Unmet Therapy Needs Common in Children With Traumatic Brain Injury

child head wound
child head wound
Children hospitalized for traumatic brain injury tend to have unmet needs for educational and rehabilitation services approximately 2 years after a traumatic brain injury event.

Children with moderate to severe traumatic brain injury (TBI) and complicated mild traumatic brain injury (cmTBI) are likely to have unmet service needs, including needs for occupational therapy (OT), speech therapy (ST), physical therapy (PT), mental health services, physiatry services, and educational services, as reported in Pediatrics.

A total of 170 parent-child dyads were enrolled in the prospective cohort study, representing children with cmTBI (n=123) or moderate to severe TBI (n=47). Investigators assessed service needs of children based on parent reports at 6, 12, and 24 months from baseline. The criteria of an unmet need included having no therapy services in the previous 4 weeks, no educational services since the TBI event, and no physiatry services since the prior evaluation. Services in this analysis included OT, ST, PT, mental health, education, and physiatry.

Children who did not require a need for any service domain continued to remain that way for up to 2 years after injury; however, there was an increased need for educational services for longer durations between injury. In children with moderate to severe TBI, unmet need for all service domains increased with increased time since injury. The greatest increase in unmet needs occurred across the educational and ST services domains.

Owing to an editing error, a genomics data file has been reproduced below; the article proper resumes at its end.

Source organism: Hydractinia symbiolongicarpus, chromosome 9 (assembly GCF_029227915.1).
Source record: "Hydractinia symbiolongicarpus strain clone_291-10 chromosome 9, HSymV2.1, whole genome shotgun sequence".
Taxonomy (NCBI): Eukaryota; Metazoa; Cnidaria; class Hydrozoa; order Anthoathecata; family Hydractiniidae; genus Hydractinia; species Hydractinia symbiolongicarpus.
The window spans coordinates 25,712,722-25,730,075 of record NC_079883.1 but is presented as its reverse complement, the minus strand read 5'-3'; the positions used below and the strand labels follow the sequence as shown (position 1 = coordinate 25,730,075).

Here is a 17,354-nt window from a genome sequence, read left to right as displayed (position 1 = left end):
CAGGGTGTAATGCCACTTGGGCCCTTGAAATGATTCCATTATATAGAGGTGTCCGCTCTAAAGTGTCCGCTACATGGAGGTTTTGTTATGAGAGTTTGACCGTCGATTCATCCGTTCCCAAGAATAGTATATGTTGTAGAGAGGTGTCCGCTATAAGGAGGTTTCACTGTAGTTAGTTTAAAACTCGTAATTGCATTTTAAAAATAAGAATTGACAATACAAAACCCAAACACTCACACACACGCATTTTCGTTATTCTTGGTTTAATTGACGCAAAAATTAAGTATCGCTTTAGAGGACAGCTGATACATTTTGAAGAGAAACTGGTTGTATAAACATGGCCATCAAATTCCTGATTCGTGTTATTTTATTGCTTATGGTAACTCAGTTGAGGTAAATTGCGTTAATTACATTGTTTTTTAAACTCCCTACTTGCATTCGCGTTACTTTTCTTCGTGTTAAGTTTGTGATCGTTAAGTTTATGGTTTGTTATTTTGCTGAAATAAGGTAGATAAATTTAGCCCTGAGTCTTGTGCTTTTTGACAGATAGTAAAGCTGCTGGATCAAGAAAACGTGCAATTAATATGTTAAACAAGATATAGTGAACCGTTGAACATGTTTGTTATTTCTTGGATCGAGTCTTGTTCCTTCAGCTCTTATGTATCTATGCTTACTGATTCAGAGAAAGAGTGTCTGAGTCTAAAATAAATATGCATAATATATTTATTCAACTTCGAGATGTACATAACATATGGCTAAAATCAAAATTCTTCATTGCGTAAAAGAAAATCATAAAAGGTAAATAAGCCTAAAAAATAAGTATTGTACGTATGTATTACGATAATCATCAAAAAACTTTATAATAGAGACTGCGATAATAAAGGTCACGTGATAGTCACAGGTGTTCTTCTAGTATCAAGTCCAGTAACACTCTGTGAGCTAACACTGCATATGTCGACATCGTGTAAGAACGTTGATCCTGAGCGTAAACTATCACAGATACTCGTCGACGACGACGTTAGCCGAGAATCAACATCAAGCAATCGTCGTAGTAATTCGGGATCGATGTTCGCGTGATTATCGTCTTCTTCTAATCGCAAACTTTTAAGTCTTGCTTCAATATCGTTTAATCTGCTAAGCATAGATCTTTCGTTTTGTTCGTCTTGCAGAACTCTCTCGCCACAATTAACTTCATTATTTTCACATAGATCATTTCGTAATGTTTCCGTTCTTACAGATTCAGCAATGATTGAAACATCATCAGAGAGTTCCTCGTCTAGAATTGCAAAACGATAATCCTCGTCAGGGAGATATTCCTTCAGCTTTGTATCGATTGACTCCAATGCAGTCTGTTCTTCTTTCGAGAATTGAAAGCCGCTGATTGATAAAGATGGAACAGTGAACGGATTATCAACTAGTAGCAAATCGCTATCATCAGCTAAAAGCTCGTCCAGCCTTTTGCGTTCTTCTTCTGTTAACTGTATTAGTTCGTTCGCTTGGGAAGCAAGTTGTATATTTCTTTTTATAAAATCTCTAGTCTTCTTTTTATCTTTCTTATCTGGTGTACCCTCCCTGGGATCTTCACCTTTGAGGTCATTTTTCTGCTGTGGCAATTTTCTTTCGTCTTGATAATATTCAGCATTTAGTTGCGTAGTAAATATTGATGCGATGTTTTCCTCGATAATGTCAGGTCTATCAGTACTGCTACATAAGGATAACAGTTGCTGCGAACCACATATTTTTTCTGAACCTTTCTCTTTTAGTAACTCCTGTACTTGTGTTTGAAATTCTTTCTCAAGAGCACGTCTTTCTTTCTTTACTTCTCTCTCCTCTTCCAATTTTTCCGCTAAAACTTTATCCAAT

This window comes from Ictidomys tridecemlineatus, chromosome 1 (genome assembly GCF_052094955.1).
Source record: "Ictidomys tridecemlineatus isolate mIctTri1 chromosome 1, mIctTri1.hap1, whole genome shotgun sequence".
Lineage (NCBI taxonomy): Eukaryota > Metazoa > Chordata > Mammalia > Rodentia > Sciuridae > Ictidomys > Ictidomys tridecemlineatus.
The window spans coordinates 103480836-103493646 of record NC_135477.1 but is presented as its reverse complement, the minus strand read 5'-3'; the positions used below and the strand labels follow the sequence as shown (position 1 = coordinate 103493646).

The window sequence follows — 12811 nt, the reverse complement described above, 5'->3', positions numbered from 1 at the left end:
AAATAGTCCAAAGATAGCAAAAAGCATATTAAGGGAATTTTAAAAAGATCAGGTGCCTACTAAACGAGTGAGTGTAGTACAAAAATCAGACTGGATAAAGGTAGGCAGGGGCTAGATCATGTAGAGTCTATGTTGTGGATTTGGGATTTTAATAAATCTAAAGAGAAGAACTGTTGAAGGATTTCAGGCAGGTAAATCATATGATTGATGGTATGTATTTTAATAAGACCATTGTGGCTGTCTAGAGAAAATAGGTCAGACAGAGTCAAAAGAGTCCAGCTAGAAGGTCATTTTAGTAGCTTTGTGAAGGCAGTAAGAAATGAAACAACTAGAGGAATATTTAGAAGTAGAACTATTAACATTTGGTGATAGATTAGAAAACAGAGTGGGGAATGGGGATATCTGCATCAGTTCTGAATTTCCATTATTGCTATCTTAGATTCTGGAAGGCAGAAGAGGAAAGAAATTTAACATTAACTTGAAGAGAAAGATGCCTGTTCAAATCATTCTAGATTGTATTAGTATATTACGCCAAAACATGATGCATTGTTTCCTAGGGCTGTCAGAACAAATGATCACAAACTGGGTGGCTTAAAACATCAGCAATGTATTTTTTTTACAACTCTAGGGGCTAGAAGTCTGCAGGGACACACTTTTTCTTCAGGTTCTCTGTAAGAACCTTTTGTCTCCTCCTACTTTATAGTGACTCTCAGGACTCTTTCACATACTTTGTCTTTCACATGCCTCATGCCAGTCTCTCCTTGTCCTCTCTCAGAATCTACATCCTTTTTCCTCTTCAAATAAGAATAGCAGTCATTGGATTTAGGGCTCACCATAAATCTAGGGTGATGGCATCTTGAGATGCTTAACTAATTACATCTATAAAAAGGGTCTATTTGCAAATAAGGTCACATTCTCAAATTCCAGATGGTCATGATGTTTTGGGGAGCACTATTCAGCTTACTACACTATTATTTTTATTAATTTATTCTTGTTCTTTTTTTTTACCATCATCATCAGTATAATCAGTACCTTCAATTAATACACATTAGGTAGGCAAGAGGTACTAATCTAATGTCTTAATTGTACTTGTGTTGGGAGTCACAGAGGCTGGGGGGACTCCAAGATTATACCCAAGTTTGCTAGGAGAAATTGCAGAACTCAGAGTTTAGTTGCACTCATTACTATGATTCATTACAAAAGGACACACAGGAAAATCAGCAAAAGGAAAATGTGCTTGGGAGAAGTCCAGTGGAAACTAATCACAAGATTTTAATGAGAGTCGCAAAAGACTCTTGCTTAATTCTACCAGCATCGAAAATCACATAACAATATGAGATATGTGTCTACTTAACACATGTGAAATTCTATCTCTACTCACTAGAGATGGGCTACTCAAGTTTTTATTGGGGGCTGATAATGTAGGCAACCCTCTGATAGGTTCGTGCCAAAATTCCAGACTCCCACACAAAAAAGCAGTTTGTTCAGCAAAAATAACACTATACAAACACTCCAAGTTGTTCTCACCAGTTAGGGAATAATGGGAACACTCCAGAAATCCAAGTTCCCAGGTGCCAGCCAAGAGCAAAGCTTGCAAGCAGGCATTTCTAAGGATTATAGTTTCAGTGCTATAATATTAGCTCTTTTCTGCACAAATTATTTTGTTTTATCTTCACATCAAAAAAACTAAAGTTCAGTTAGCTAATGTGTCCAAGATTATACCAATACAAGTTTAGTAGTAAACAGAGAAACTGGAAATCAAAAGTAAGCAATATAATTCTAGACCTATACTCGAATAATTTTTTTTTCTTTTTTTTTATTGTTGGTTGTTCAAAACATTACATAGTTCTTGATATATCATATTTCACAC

In addition, children who had experienced a TBI 1 year before were at a greater risk for having unmet needs in physiatry and OT services compared with children with a TBI 6 months before assessment. At 24 months after TBI, children were also more likely to have unmet needs for physiatry, PT, and ST services compared with 6 months after TBI. In addition, having a cmTBI was associated with a greater likelihood of having unmet needs for mental health, PT, and OT services compared with children with moderate to severe TBI.

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A limitation of this analysis is the inclusion of predominantly white teenage boys who resided in urban areas, which may reduce generalizability of the findings.

Children affected by TBI and “cmTBI or who are in the chronic phase of recovery, should be assessed for functional impairments to determine if additional services will improve their outcomes.”


Fuentes MM, Wang J, Haarbauer-Krupa J, et al. Unmet rehabilitation needs after hospitalization for traumatic brain injury. Pediatrics. 2018;141(5):e20172859.